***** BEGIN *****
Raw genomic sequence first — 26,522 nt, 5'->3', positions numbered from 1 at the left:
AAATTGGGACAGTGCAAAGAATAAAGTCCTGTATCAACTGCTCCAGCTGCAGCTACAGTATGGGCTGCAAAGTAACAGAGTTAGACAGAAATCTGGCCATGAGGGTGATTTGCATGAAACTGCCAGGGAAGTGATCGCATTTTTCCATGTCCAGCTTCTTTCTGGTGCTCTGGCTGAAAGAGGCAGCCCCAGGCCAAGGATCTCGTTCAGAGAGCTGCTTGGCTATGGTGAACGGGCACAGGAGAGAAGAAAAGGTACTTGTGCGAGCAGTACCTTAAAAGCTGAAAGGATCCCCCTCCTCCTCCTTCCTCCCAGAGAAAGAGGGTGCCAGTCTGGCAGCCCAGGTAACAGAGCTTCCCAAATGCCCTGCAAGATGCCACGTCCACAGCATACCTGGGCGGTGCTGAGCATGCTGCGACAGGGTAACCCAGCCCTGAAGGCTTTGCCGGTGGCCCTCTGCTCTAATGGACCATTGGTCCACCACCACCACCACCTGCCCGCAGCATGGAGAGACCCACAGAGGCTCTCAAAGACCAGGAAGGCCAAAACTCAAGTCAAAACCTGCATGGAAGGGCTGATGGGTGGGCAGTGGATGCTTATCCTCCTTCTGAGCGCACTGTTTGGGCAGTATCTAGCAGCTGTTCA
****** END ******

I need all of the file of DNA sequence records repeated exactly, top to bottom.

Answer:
Raw genomic sequence first — 26,522 nt, 5'->3', positions numbered from 1 at the left:
AAATTGGGACAGTGCAAAGAATAAAGTCCTGTATCAACTGCTCCAGCTGCAGCTACAGTATGGGCTGCAAAGTAACAGAGTTAGACAGAAATCTGGCCATGAGGGTGATTTGCATGAAACTGCCAGGGAAGTGATCGCATTTTTCCATGTCCAGCTTCTTTCTGGTGCTCTGGCTGAAAGAGGCAGCCCCAGGCCAAGGATCTCGTTCAGAGAGCTGCTTGGCTATGGTGAACGGGCACAGGAGAGAAGAAAAGGTACTTGTGCGAGCAGTACCTTAAAAGCTGAAAGGATCCCCCTCCTCCTCCTTCCTCCCAGAGAAAGAGGGTGCCAGTCTGGCAGCCCAGGTAACAGAGCTTCCCAAATGCCCTGCAAGATGCCACGTCCACAGCATACCTGGGCGGTGCTGAGCATGCTGCGACAGGGTAACCCAGCCCTGAAGGCTTTGCCGGTGGCCCTCTGCTCTAATGGACCATTGGTCCACCACCACCACCACCTGCCCGCAGCATGGAGAGACCCACAGAGGCTCTCAAAGACCAGGAAGGCCAAAACTCAAGTCAAAACCTGCATGGAAGGGCTGATGGGTGGGCAGTGGATGCTTATCCTCCTTCTGAGCGCACTGTTTGGGCAGTATCTAGCAGCTGTTCA